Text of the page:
Medevac mission by Llandudno RNLI lifeboat crew
Two anglers suffering from sea-sickness, one of whom was also a diabetic, were brought ashore by lifeboat from a vessel off Llandudno on Saturday morning (15 October).
The men, on a sea-angling trip from Rhos-on-Sea aboard the charter vessel Incentive, became ill when the boat was a quarter of a mile off Llandudno's north shore. A radio call from the boat's skipper to Holyhead Coastguard resulted in Llandudno RNLI inshore lifeboat launching to help shortly after 9.45am.
Arriving on scene minutes later, the RNLI volunteer crew stabilised the diabetic man's condition and both men were taken on board the lifeboat. Within a further couple of minutes the two were landed ashore into the care of a waiting ambulance crew. The lifeboat crew was stood down just after 10am.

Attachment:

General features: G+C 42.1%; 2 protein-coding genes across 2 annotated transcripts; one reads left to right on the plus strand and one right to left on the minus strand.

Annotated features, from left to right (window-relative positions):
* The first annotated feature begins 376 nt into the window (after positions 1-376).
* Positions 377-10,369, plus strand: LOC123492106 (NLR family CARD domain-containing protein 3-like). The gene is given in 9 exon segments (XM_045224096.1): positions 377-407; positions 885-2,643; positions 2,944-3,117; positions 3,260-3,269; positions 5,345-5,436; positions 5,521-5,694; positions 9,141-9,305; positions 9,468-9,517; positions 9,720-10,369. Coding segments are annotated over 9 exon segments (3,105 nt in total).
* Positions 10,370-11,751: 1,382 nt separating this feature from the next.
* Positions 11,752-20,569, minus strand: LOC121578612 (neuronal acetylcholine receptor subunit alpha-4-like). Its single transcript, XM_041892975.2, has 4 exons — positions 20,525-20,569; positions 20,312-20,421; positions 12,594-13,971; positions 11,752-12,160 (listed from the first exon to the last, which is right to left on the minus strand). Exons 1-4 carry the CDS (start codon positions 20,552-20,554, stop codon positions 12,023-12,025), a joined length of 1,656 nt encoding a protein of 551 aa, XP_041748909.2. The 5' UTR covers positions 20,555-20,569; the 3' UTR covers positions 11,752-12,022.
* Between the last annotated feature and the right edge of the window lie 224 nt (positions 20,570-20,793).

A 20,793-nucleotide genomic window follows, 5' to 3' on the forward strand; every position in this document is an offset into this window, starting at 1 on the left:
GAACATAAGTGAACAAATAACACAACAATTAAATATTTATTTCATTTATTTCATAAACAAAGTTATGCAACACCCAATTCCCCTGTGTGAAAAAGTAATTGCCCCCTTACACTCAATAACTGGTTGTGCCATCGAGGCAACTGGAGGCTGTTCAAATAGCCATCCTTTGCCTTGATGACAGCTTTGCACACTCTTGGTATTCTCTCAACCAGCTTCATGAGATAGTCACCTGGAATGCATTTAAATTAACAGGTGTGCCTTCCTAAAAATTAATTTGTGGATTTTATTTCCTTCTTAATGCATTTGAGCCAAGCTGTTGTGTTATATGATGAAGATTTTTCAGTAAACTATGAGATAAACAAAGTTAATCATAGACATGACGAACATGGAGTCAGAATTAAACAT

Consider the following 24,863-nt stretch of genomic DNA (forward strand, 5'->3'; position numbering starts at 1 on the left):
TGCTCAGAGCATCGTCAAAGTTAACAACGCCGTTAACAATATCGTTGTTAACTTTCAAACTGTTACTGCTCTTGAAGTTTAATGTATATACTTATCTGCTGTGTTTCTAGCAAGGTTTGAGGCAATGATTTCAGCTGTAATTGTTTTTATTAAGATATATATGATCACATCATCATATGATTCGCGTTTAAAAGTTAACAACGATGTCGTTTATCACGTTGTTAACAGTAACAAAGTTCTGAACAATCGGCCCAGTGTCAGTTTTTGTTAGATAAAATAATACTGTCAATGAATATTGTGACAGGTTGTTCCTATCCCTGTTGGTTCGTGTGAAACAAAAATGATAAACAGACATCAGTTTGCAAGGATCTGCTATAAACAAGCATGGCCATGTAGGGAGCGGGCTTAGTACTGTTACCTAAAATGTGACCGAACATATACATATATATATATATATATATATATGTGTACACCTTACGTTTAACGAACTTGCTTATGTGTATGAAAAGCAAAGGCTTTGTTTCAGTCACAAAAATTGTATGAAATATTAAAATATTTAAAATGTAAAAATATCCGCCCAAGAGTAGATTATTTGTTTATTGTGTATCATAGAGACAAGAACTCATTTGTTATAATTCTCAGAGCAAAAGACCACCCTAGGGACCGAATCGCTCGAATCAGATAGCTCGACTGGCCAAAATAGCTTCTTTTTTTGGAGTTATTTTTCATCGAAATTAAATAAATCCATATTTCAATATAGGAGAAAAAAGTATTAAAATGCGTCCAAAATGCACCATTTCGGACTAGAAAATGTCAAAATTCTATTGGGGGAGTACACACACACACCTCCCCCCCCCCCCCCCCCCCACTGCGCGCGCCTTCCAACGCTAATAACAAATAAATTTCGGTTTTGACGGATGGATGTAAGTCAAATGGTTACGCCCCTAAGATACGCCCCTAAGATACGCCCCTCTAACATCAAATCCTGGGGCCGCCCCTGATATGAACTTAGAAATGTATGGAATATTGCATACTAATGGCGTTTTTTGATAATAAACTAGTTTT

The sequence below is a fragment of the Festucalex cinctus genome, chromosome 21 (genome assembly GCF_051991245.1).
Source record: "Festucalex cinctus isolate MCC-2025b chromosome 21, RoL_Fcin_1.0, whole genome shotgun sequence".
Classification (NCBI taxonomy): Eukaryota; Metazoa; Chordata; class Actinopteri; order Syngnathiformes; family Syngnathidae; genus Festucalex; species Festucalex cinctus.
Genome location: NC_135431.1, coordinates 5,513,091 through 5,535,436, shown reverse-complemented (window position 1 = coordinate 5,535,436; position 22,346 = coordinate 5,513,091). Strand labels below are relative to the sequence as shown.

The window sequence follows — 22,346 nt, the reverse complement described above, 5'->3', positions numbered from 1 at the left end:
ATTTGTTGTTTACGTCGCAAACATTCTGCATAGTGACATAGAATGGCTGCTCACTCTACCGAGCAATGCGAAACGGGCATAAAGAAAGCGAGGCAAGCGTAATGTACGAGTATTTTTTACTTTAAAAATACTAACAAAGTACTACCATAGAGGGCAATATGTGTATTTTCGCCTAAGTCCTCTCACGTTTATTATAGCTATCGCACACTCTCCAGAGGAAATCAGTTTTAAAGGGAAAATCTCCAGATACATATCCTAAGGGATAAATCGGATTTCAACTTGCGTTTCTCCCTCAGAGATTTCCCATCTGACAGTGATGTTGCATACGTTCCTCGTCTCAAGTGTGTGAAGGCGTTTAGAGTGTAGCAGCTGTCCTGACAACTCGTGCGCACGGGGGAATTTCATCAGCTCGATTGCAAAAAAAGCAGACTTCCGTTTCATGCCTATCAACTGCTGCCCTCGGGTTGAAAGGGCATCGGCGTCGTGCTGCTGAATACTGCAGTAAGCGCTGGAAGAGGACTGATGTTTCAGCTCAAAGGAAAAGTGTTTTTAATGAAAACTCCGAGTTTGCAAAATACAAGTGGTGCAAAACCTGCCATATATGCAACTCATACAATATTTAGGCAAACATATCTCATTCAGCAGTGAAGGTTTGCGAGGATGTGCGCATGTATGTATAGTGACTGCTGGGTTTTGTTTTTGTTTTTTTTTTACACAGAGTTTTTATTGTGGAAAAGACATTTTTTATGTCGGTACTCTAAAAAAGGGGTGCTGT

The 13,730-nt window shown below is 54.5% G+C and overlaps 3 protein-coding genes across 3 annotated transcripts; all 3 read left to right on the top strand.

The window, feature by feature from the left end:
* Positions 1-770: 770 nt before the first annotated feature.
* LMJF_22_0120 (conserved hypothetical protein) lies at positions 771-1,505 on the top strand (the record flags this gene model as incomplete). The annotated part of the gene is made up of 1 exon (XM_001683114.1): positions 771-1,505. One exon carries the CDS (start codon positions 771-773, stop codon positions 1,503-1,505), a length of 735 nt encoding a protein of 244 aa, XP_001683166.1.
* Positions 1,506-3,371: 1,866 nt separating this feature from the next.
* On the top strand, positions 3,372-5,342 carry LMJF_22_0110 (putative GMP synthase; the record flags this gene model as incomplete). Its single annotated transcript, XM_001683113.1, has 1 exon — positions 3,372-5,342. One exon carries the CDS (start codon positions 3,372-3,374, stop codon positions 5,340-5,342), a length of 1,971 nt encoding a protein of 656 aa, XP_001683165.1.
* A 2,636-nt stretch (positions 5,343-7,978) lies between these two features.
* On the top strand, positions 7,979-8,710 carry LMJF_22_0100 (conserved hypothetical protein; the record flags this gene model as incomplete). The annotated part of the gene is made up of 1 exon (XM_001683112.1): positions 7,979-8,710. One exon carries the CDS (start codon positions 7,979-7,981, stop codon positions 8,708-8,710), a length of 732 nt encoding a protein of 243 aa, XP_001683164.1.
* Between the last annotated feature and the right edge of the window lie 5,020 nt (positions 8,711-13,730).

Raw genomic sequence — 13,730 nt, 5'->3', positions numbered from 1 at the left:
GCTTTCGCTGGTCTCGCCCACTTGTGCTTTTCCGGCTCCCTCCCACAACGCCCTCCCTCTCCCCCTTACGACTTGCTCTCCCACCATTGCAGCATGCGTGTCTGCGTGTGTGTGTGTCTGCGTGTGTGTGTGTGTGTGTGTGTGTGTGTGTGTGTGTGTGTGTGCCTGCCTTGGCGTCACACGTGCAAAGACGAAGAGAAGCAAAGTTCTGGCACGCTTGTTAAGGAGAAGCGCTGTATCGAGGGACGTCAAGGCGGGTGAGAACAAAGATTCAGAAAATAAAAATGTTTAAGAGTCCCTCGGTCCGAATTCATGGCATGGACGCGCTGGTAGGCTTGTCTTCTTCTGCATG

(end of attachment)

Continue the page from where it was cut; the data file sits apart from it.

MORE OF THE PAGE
Notes to editors:
Pic attached - Llandudno RNLI lifeboat approaches the boat Incentive during the operation.
For further information please contact Alan Sharp, Llandudno RNLI Lifeboat Press Officer, on 01492 543315.
Key facts about the RNLI
The RNLI charity saves lives at sea. Its volunteers provide a 24-hour search and rescue service around the United Kingdom and Republic of Ireland coasts. The RNLI operates over 238 lifeboat stations in the UK and Ireland and more than 240 lifeguard units on beaches around the UK and Channel Islands. The RNLI is independent of Coastguard and government and depends on voluntary donations and legacies to maintain its rescue service. Since the RNLI was founded in 1824, its lifeboat crews and lifeguards have saved over 142,700 lives.